With bias for action, University of Nebraska can lead through a period of change

The start of the fall semester is a special time for those of us in higher education – an opportunity to welcome a new class of future leaders and plan with energy and optimism for the year ahead.

In this most unusual of years, I’m especially grateful to see students back on the University of Nebraska’s campuses. I’m reminded of the qualities that have helped Nebraskans get through these challenging months: Our work ethic, resilience, our common sense and care for others.

As I’ve come to appreciate since becoming a new Nebraskan in January, these qualities set us apart from just about every other place. And they position us for a great future.

Even before COVID-19, higher education had reached a unique moment. The pandemic has only accelerated the need for colleges and universities to think differently about everything we do – the ways we create pathways for students, the ways we work, the ways we serve the urgent needs of our state and the workforce.

The institutions that succeed in this new environment will be the ones that are flexible, creative and decisive.

It is in this context that the University of Nebraska has built a plan for continued growth and success across our campuses – a plan to define who we are, what we will become and how we’ll get there.

Our plan is clear about our values, starting with our fundamental responsibility to provide students with an affordable and inclusive education that prepares them for success in life and work. It gives us specific and measurable targets. And its execution will require us to work harder and smarter than ever before.

In short, we’ll get things done the Nebraska way – with hard work, common sense and a bias for student-focused action.

For example, Nebraskans will see us take steps to mitigate costs for students and families to the greatest extent possible, like a move to a “block tuition” model that will incentivize students to take a full course load and stay on the path to a timely degree.

While they’re with us, students will have an enriching campus experience, filled with all the things we associate with collegiate life: the arts, internships, study abroad and athletics, on hold for now for our Huskers, Lopers and Mavericks, but not forever.

We will strengthen our partnerships with elected and business leaders to create more internship and job opportunities, so students stay right here in Nebraska to live, work and raise a family.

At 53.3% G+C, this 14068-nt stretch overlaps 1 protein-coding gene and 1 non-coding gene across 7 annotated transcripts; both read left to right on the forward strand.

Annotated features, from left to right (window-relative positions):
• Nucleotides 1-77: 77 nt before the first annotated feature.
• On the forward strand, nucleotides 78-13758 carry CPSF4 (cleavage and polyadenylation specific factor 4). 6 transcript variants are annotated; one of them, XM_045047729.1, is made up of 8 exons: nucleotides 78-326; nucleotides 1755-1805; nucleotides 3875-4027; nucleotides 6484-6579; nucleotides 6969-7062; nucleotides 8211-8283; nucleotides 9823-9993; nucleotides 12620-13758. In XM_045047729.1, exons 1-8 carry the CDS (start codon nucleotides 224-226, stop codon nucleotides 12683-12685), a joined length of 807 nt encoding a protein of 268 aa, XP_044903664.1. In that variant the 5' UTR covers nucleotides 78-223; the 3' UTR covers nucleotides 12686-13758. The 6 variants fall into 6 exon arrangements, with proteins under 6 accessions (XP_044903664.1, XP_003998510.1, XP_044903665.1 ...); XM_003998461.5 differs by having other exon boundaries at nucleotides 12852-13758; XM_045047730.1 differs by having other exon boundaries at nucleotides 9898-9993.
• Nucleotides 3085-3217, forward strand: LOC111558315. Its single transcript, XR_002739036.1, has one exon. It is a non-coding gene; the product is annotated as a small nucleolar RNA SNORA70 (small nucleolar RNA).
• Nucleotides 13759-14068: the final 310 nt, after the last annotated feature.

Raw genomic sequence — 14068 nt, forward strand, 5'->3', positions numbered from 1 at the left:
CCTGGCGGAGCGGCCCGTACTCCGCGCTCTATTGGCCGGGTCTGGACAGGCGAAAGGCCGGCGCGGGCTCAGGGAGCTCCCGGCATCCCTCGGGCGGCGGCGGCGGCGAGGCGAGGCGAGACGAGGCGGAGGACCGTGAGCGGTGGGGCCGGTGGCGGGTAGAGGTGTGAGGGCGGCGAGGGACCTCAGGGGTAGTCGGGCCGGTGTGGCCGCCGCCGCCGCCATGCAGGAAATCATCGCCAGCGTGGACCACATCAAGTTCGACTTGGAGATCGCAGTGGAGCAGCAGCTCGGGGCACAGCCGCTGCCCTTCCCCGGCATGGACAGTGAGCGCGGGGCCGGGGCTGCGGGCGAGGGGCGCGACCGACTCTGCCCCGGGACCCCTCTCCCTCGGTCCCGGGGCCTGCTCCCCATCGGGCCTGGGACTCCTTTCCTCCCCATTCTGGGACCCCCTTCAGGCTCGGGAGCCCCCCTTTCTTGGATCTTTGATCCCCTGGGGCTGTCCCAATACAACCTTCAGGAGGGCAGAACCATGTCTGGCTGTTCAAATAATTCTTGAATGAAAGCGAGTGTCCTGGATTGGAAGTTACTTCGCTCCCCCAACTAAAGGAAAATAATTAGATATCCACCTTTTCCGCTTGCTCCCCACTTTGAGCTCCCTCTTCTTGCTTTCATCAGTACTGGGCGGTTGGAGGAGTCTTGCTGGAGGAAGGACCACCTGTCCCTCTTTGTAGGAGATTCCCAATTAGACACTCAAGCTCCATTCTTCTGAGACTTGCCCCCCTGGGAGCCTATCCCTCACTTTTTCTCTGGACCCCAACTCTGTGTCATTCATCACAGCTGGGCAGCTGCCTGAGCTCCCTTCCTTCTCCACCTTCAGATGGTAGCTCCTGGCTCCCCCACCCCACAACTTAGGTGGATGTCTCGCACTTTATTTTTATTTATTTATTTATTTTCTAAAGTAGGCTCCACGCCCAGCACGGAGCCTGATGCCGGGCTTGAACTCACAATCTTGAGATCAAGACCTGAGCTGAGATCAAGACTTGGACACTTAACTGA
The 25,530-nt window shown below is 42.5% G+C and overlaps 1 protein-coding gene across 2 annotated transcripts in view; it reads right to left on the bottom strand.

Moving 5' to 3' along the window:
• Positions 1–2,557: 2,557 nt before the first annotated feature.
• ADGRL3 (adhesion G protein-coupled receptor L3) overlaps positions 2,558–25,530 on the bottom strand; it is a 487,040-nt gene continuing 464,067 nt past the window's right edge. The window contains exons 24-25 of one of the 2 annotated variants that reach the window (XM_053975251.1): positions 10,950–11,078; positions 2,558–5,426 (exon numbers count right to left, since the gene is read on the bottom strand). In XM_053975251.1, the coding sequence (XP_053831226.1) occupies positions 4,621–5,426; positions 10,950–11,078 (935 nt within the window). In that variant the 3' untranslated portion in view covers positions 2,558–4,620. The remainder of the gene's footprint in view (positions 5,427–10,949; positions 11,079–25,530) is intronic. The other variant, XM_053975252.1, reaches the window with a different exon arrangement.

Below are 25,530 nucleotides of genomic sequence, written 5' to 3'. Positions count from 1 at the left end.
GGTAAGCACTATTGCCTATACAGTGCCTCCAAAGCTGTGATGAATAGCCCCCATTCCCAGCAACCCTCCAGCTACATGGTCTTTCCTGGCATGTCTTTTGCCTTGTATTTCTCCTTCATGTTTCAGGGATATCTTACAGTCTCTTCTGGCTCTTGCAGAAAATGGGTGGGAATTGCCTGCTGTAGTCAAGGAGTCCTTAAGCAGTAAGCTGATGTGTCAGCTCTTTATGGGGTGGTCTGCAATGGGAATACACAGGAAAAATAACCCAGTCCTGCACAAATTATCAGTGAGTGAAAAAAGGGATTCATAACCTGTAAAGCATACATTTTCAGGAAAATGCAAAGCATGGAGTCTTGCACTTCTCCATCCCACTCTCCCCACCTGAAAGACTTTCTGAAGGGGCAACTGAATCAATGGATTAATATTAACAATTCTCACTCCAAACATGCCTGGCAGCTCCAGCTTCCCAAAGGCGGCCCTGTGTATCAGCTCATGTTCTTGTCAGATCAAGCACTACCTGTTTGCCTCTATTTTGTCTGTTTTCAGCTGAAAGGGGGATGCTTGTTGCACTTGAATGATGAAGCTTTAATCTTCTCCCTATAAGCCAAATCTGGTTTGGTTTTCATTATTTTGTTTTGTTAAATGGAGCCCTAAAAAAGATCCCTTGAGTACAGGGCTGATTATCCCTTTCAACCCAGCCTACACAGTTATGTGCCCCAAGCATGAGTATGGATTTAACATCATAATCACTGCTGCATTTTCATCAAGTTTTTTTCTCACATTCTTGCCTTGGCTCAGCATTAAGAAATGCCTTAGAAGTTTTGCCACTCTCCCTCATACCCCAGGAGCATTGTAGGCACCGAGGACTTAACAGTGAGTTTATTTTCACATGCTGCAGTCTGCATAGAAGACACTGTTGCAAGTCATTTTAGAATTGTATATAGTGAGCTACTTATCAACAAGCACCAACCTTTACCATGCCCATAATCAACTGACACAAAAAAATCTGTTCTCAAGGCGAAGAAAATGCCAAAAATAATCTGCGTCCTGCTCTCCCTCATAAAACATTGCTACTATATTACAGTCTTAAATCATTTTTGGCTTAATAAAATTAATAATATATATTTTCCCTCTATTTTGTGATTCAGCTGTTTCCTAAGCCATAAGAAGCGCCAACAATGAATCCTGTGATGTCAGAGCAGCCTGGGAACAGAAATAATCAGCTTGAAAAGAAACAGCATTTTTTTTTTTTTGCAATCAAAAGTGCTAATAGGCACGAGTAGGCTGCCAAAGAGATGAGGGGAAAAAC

We’ll take care of our resources, including our buildings, the places where world-class teaching, research and learning take place.

Mindful that we can’t be all things to all people, we’ll invest in areas where Nebraska can make the greatest impact: water and agriculture, rural community vitality, infectious disease, national security, early childhood education.

We’ll make the best use of every dollar Nebraskans entrust to us. We’ll look for ways to get leaner, faster and more effective.

When we say we’re going to get things done, we mean it: In the past few days alone, we’ve announced a bold “New Nebraskan” program at UNK that will bring talent to our state through reduced tuition prices for nonresident students. And UNL’s Institute for Agriculture and Natural Resources has unveiled a statewide effort to support the growth and prosperity of Nebraska’s rural communities. When rural Nebraska is successful, after all, the entire state is successful.

And this is only the beginning.

Nebraska is special because we are “one team.” From the university, to our elected leaders, to the business and agricultural communities, to Nebraskans across our state, we understand the value and impact of affordable, accessible, outstanding higher education.

That unity doesn’t exist everywhere – and at a time of change and challenge, it’s Nebraska’s competitive advantage. Our state is primed for growth, and the University of Nebraska can help make that happen. We are ready to create the future together.

Ted Carter
President, University of Nebraska System